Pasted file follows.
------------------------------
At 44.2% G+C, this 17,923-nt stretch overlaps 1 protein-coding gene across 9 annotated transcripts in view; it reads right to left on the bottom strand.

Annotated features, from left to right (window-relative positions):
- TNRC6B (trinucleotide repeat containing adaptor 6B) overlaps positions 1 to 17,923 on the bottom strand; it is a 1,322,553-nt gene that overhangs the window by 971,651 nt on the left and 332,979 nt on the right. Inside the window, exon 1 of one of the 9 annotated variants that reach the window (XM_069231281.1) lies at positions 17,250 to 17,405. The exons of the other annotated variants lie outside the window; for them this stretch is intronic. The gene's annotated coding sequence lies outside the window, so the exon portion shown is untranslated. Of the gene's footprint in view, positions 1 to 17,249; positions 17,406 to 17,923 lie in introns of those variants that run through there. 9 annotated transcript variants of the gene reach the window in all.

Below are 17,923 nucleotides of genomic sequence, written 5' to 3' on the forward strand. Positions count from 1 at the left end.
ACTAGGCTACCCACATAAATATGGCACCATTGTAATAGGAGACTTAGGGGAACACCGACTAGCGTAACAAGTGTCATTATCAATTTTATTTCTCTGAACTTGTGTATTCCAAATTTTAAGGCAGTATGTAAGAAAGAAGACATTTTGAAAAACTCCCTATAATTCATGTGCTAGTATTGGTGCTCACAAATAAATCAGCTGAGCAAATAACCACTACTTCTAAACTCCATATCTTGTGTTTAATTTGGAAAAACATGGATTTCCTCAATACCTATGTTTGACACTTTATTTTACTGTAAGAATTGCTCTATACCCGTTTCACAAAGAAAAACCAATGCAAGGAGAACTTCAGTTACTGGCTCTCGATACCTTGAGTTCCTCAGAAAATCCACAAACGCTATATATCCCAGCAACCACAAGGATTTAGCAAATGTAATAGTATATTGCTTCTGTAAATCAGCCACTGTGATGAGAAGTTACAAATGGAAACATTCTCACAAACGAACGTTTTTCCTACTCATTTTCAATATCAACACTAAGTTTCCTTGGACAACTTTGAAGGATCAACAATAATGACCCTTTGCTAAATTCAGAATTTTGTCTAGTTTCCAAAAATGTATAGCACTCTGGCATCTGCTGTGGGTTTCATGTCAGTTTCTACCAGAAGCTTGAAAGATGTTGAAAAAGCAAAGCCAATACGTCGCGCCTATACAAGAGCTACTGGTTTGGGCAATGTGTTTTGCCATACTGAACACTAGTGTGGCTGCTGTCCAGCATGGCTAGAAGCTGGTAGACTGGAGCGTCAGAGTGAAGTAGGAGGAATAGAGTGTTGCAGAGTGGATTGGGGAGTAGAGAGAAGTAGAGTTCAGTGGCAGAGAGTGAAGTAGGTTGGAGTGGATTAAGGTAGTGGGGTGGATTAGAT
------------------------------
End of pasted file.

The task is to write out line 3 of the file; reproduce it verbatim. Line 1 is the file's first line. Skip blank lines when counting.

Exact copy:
- TNRC6B (trinucleotide repeat containing adaptor 6B) overlaps positions 1 to 17,923 on the bottom strand; it is a 1,322,553-nt gene that overhangs the window by 971,651 nt on the left and 332,979 nt on the right. Inside the window, exon 1 of one of the 9 annotated variants that reach the window (XM_069231281.1) lies at positions 17,250 to 17,405. The exons of the other annotated variants lie outside the window; for them this stretch is intronic. The gene's annotated coding sequence lies outside the window, so the exon portion shown is untranslated. Of the gene's footprint in view, positions 1 to 17,249; positions 17,406 to 17,923 lie in introns of those variants that run through there. 9 annotated transcript variants of the gene reach the window in all.